It is important that researchers, writers and readers keep an eye out in their search for the truth and maintain a place in their hearts for the hurt and pain their speculation can cause to those closest and most loved by the journalists the world has lost.  It is true that we have a responsibility to those who have died, but we also owe those who survive a responsible, respectful search for the truth.

At Gary Webb's memorial service his sons, his wife and his brother made it very clear that all of Gary Webb's papers and mementos had been packaged up by Gary in anticipation of the close of escrow of his home and that on the very day after his death his family and real estate person who worked for Gary Webb, moved the already packaged material to a storage container at an undisclosed location.  That immediate move was necessary so that the new buyers could move in and  complete the prearranged purchase.  This is what people do when they are moving either to another location or another realm.  In any case, there can be no question but that those Gary Webb loved most are now in possession of both his past work and any future work he might or might not have been working on. And that is as it should be.

Charlene Fassa does raise a very valid question about the conduct of coroners' offices throughout the United States.  She writes:

  And I can't help but wonder how we in America got stuck with such an absurdly low standard when it comes to pronouncing a death an official suicide.  A distinct possibility sounds more like another way of saying maybe!  Yet, that was the official statement made about Webb's death by Coroner Lyons.  It sounds more like an official pronouncement that's heard in a banana republic, not in a democratic republic.  Is this representative of the rule of law or the arbitrariness of a dictatorship?  What happened to "beyond a reasonable doubt"?  In England "beyond a reasonable doubt" is the standard used to declare a suicide or a murder, although it's not being applied to the Kelly case, another who was likely suicided.  Not having an independent investigation is an easy way to protect the guilty.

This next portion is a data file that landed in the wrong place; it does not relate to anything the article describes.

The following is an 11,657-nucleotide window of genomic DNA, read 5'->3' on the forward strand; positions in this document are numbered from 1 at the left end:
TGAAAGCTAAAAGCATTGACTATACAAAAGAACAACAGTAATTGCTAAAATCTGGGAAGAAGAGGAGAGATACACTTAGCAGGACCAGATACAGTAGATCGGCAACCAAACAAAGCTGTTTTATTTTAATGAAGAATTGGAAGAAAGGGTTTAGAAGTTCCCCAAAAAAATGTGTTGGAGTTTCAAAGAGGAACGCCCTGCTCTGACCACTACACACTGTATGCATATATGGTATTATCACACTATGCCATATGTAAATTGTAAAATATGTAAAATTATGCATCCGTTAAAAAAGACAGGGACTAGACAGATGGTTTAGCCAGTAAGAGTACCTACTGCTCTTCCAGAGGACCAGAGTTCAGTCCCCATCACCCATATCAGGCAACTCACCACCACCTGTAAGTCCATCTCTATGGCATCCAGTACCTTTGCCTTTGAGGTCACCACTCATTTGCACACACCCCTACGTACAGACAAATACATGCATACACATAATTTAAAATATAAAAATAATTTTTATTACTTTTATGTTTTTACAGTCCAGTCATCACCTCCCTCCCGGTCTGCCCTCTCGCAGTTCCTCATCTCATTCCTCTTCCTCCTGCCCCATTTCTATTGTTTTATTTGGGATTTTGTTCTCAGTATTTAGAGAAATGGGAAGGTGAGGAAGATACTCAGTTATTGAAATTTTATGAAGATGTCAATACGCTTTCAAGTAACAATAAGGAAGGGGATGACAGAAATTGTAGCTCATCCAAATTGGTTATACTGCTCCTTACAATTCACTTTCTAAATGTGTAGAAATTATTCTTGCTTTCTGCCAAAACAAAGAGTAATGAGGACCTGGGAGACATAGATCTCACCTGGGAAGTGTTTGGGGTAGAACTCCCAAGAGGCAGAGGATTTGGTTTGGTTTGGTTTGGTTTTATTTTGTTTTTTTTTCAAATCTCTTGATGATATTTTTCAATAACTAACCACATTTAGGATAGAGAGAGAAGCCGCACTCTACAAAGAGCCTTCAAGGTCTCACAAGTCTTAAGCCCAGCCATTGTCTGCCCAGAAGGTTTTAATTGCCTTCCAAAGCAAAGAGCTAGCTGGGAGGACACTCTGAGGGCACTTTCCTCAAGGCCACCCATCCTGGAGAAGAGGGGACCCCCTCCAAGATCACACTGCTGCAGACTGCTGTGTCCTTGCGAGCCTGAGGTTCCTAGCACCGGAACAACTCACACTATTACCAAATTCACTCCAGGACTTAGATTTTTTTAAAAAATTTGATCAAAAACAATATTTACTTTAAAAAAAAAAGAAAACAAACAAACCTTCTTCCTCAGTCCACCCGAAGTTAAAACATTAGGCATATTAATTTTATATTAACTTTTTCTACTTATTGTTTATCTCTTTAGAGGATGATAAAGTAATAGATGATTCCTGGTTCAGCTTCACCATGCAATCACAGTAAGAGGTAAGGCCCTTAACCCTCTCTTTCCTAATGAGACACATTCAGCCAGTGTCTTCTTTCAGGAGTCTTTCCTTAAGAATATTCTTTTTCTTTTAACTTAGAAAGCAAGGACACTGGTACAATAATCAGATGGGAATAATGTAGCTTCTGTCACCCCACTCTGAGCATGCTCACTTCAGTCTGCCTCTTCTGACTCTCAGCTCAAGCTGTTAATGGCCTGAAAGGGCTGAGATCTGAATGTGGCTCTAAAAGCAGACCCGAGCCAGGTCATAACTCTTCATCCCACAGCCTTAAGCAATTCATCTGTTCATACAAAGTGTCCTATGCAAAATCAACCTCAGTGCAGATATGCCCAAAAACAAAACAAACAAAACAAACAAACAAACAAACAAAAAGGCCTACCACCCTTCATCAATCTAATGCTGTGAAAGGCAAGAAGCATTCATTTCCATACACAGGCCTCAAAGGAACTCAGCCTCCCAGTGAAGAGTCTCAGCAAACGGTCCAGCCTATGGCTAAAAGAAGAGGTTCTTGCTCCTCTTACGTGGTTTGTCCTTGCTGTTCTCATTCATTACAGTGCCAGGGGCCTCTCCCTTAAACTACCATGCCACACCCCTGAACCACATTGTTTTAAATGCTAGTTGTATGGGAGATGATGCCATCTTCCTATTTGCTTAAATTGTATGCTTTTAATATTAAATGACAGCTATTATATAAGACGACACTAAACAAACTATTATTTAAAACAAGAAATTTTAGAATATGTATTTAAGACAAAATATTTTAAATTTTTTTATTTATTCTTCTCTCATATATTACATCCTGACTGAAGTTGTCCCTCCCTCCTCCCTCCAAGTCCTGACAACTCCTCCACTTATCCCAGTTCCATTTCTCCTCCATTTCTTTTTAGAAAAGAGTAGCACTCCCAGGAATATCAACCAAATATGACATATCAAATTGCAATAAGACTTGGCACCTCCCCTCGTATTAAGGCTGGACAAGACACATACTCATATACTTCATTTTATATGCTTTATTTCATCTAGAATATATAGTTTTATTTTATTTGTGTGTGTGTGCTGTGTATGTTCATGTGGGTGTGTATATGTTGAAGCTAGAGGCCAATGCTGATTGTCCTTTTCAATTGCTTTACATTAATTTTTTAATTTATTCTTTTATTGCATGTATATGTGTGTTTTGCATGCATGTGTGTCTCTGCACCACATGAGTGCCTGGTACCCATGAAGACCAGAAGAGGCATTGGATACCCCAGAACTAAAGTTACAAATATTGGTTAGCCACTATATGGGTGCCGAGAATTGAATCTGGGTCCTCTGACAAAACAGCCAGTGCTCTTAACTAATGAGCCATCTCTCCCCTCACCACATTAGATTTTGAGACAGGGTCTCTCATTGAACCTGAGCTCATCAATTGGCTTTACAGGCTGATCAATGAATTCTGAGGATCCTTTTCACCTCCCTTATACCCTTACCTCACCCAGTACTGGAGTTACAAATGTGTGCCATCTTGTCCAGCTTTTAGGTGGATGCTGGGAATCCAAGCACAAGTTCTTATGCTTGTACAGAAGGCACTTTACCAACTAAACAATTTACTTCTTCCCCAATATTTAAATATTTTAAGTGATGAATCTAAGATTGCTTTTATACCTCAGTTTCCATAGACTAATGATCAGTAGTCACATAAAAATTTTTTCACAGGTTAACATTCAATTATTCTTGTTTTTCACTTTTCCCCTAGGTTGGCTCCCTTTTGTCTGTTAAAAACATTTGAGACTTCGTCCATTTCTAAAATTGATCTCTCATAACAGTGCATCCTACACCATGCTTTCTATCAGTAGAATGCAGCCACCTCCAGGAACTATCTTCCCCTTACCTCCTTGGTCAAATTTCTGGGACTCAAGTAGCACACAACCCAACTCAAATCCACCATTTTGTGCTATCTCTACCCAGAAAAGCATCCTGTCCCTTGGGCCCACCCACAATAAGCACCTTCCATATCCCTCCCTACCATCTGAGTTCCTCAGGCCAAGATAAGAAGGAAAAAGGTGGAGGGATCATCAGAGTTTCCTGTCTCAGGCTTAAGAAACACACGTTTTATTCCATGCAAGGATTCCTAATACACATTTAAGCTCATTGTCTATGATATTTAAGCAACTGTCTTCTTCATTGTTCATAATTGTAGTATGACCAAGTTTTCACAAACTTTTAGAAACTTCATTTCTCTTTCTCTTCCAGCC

This statement by Fassa deserves additional research by writers and should be explored with an eye toward changing laws in the United States to make them conform with those in the United Kingdom.

When reporter Joseph "Danny" Casolaro was murdered at the Sheraton Inn in Martinsburg, West Virginia in 1991 his body was embalmed before his family was notified in violation of West Virginia law (Click.).  His death was immediately labeled a suicide despite extensive evidence to the contrary (Click.).

On November 1, 1992 America's last great asset in the middle east, spy and hostage negotiator Ian Stuart Spiro and his entire family were found dead in southern California.  Spiro was a key figure in the negotiations to release the American hostages held in Lebanon.  The bodies of Ian Spiro's wife Gail and their three children were immediately sent back to the United Kingdom for burial. (Click.) Ian Spiro's body was not sent with them.  Instead, his body became an international bargaining piece as the US and the UK exchanged heated letters about the cause and manner of his death.  Eventually Ian Spiro was put to rest next to the bodies of his beloved family.  This situation emphasized the need for a uniform investigative procedure to determine the manner and cause of death (Click.)

In her article, Fassa eventually focused on one of McCullough's sources in her 12-14-04 article regarding Gary Webb's death. Fassa stated: 

And here's another piece of illuminating information reported by Virginia McCullough, the reporter from newsmakingnews.com in her piece about Webb's death: "The [moving] company's estimator, Steve had talked with the homeowner [Webb} recently, and he had felt that the man seemed saddened or depressed.  The homeowner had just sold the home for $321,750 and said that he would be moving in with his grandmother who lived nearby."